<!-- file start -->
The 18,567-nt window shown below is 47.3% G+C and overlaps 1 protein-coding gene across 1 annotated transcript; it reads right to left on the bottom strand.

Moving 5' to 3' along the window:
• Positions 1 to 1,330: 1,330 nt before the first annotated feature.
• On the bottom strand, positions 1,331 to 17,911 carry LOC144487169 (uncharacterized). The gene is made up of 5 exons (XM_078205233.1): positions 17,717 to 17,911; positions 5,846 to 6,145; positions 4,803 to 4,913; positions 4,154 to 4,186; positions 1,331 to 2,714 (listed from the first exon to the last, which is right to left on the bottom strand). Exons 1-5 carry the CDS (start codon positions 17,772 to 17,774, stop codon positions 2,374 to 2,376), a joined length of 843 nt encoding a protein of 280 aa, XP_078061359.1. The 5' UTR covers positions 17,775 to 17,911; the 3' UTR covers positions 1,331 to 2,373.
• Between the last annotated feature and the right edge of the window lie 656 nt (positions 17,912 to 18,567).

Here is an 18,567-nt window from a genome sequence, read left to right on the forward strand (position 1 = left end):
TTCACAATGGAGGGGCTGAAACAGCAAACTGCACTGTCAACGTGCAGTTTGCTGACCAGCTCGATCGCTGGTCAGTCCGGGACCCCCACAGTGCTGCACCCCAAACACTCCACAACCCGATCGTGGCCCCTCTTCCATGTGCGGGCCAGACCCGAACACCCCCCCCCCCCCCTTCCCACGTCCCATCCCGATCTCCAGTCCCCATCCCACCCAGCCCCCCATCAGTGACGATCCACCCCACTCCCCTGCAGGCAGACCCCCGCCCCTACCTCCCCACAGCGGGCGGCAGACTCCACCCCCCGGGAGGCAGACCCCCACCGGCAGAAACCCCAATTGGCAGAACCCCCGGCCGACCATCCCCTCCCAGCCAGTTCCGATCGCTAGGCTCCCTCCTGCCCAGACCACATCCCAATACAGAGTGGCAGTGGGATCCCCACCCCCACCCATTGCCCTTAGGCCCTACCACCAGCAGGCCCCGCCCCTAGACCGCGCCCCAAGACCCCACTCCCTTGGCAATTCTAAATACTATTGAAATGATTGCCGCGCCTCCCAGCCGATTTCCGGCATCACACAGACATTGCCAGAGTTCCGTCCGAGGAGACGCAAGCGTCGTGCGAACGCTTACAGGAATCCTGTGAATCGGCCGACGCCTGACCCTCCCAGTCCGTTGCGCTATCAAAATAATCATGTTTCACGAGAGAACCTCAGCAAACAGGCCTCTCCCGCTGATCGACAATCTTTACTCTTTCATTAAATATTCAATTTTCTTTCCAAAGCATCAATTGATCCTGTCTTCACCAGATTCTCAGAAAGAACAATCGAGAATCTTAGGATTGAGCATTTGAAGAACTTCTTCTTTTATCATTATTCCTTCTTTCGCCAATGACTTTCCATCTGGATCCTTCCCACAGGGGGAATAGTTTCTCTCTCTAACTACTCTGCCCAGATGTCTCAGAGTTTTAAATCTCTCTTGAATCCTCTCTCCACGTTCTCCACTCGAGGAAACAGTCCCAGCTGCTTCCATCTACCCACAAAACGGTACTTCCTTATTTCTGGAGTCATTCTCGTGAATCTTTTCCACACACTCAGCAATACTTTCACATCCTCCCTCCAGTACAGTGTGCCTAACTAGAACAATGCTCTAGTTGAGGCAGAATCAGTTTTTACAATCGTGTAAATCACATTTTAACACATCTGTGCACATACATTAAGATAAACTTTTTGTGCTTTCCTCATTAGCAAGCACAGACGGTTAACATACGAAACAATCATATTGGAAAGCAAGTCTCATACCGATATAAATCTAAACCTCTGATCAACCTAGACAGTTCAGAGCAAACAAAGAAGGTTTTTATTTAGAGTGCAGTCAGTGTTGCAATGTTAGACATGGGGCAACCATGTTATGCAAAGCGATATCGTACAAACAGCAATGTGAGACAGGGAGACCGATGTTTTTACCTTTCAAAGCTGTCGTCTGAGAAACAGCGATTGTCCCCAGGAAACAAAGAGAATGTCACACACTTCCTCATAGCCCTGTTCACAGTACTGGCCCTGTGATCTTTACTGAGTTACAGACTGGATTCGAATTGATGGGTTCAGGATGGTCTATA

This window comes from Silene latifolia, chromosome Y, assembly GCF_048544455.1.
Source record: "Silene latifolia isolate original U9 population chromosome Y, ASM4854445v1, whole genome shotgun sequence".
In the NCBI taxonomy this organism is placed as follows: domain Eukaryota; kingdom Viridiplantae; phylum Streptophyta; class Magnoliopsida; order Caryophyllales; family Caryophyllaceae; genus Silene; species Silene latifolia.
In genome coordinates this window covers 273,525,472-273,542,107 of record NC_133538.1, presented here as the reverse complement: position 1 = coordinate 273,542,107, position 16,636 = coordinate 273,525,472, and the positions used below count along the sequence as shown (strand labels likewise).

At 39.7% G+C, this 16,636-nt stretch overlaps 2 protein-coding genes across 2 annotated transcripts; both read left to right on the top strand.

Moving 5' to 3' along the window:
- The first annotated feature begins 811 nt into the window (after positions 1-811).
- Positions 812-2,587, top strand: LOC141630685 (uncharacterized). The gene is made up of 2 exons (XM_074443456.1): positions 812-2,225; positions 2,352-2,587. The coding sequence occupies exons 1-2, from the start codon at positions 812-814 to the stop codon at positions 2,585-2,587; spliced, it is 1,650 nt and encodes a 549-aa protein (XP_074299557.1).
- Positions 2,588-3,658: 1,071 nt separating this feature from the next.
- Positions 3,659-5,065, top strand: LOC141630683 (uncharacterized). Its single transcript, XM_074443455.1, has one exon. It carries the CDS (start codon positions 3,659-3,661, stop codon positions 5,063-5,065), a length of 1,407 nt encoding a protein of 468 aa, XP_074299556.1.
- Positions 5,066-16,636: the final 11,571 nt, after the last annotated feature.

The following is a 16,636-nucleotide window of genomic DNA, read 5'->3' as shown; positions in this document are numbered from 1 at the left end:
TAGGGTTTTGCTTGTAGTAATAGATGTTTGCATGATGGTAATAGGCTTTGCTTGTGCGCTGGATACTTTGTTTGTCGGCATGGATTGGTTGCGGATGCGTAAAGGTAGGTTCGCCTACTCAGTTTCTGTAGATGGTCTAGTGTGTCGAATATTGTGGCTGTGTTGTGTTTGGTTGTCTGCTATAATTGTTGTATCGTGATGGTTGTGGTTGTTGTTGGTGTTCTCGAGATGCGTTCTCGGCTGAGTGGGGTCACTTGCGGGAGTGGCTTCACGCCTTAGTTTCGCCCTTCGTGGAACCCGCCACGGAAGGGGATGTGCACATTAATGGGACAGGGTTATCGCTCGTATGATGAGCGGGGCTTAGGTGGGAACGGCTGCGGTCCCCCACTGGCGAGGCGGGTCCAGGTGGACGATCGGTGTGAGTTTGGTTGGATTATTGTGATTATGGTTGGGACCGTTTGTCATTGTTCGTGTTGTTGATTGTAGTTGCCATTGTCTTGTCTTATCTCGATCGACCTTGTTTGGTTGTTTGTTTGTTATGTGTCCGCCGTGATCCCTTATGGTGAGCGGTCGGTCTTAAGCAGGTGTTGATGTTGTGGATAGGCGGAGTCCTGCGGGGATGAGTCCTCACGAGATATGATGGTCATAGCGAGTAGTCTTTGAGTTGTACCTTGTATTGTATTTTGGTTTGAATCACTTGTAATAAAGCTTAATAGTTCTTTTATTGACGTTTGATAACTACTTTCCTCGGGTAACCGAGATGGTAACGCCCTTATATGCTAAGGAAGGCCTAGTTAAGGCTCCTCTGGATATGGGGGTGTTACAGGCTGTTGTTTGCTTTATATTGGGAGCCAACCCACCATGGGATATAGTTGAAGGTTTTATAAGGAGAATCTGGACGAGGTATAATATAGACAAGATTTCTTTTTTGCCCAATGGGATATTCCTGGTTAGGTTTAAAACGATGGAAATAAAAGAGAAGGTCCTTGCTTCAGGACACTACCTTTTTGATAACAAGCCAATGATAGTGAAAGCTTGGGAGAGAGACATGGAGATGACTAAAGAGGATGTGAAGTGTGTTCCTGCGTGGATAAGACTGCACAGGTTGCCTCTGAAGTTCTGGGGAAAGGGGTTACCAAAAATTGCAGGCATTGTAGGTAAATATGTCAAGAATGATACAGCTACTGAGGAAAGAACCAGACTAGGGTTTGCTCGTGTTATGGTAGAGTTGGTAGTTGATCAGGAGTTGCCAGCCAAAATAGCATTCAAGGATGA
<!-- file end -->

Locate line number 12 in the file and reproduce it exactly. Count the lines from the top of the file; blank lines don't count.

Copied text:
At 39.7% G+C, this 16,636-nt stretch overlaps 2 protein-coding genes across 2 annotated transcripts; both read left to right on the top strand.